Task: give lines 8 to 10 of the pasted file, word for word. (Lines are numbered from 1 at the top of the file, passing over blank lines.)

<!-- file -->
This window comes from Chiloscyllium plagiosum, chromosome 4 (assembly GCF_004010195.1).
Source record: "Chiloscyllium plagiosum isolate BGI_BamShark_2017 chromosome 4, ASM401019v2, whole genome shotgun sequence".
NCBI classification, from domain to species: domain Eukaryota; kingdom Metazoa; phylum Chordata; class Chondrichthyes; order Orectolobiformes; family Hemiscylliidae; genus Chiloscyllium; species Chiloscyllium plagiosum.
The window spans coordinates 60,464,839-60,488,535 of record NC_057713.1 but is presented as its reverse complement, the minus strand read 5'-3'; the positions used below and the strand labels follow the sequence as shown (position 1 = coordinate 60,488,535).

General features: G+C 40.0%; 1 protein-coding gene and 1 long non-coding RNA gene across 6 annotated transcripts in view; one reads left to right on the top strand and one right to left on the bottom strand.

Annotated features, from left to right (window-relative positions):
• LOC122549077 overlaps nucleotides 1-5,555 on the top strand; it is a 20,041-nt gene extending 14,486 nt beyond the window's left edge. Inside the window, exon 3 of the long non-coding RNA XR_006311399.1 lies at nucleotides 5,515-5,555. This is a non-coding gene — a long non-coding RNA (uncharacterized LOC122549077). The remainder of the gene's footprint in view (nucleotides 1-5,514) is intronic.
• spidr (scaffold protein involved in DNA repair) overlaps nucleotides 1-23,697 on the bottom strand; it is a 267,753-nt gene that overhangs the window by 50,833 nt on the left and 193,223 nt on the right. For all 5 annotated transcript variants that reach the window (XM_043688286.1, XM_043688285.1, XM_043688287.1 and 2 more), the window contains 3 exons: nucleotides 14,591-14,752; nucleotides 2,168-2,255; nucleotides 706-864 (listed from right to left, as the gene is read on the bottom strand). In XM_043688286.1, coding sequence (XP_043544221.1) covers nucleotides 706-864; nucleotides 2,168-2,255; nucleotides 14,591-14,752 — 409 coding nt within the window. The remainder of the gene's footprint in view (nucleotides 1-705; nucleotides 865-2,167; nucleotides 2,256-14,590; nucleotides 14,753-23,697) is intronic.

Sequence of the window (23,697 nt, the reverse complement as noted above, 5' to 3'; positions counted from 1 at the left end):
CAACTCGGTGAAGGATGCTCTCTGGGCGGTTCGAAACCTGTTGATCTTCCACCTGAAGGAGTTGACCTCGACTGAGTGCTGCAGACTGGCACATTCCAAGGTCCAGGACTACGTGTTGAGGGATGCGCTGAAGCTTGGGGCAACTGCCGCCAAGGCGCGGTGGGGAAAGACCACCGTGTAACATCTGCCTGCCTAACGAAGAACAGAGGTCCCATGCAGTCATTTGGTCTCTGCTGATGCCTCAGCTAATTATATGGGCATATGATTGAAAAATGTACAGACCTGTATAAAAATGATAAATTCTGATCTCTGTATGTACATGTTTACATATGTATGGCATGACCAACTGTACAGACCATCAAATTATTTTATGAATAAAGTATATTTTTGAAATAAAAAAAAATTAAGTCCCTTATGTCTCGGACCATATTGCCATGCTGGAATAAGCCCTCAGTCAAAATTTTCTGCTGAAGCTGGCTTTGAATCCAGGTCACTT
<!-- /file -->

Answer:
• spidr (scaffold protein involved in DNA repair) overlaps nucleotides 1-23,697 on the bottom strand; it is a 267,753-nt gene that overhangs the window by 50,833 nt on the left and 193,223 nt on the right. For all 5 annotated transcript variants that reach the window (XM_043688286.1, XM_043688285.1, XM_043688287.1 and 2 more), the window contains 3 exons: nucleotides 14,591-14,752; nucleotides 2,168-2,255; nucleotides 706-864 (listed from right to left, as the gene is read on the bottom strand). In XM_043688286.1, coding sequence (XP_043544221.1) covers nucleotides 706-864; nucleotides 2,168-2,255; nucleotides 14,591-14,752 — 409 coding nt within the window. The remainder of the gene's footprint in view (nucleotides 1-705; nucleotides 865-2,167; nucleotides 2,256-14,590; nucleotides 14,753-23,697) is intronic.

Sequence of the window (23,697 nt, the reverse complement as noted above, 5' to 3'; positions counted from 1 at the left end):
CAACTCGGTGAAGGATGCTCTCTGGGCGGTTCGAAACCTGTTGATCTTCCACCTGAAGGAGTTGACCTCGACTGAGTGCTGCAGACTGGCACATTCCAAGGTCCAGGACTACGTGTTGAGGGATGCGCTGAAGCTTGGGGCAACTGCCGCCAAGGCGCGGTGGGGAAAGACCACCGTGTAACATCTGCCTGCCTAACGAAGAACAGAGGTCCCATGCAGTCATTTGGTCTCTGCTGATGCCTCAGCTAATTATATGGGCATATGATTGAAAAATGTACAGACCTGTATAAAAATGATAAATTCTGATCTCTGTATGTACATGTTTACATATGTATGGCATGACCAACTGTACAGACCATCAAATTATTTTATGAATAAAGTATATTTTTGAAATAAAAAAAAATTAAGTCCCTTATGTCTCGGACCATATTGCCATGCTGGAATAAGCCCTCAGTCAAAATTTTCTGCTGAAGCTGGCTTTGAATCCAGGTCACTT